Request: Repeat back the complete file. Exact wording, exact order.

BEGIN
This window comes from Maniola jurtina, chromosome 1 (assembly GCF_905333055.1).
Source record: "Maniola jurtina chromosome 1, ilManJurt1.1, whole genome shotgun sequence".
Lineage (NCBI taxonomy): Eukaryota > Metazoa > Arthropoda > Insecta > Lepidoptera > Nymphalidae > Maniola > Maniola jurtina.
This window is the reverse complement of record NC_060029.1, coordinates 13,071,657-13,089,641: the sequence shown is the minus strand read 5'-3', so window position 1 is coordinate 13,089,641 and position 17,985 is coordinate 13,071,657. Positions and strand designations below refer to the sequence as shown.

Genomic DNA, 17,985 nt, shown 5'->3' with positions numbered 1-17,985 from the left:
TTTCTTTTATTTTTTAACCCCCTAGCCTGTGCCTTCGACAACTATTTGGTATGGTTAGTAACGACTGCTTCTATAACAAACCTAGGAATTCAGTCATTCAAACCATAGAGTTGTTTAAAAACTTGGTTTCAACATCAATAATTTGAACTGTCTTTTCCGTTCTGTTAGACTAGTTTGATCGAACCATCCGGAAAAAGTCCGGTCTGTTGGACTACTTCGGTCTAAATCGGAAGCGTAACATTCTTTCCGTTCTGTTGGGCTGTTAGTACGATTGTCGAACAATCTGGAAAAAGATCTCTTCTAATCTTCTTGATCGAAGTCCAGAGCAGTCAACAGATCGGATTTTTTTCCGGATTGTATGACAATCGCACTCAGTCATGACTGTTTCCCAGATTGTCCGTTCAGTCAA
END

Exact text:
This window comes from Maniola jurtina, chromosome 1 (assembly GCF_905333055.1).
Source record: "Maniola jurtina chromosome 1, ilManJurt1.1, whole genome shotgun sequence".
Lineage (NCBI taxonomy): Eukaryota > Metazoa > Arthropoda > Insecta > Lepidoptera > Nymphalidae > Maniola > Maniola jurtina.
This window is the reverse complement of record NC_060029.1, coordinates 13,071,657-13,089,641: the sequence shown is the minus strand read 5'-3', so window position 1 is coordinate 13,089,641 and position 17,985 is coordinate 13,071,657. Positions and strand designations below refer to the sequence as shown.

Genomic DNA, 17,985 nt, shown 5'->3' with positions numbered 1-17,985 from the left:
TTTCTTTTATTTTTTAACCCCCTAGCCTGTGCCTTCGACAACTATTTGGTATGGTTAGTAACGACTGCTTCTATAACAAACCTAGGAATTCAGTCATTCAAACCATAGAGTTGTTTAAAAACTTGGTTTCAACATCAATAATTTGAACTGTCTTTTCCGTTCTGTTAGACTAGTTTGATCGAACCATCCGGAAAAAGTCCGGTCTGTTGGACTACTTCGGTCTAAATCGGAAGCGTAACATTCTTTCCGTTCTGTTGGGCTGTTAGTACGATTGTCGAACAATCTGGAAAAAGATCTCTTCTAATCTTCTTGATCGAAGTCCAGAGCAGTCAACAGATCGGATTTTTTTCCGGATTGTATGACAATCGCACTCAGTCATGACTGTTTCCCAGATTGTCCGTTCAGTCAA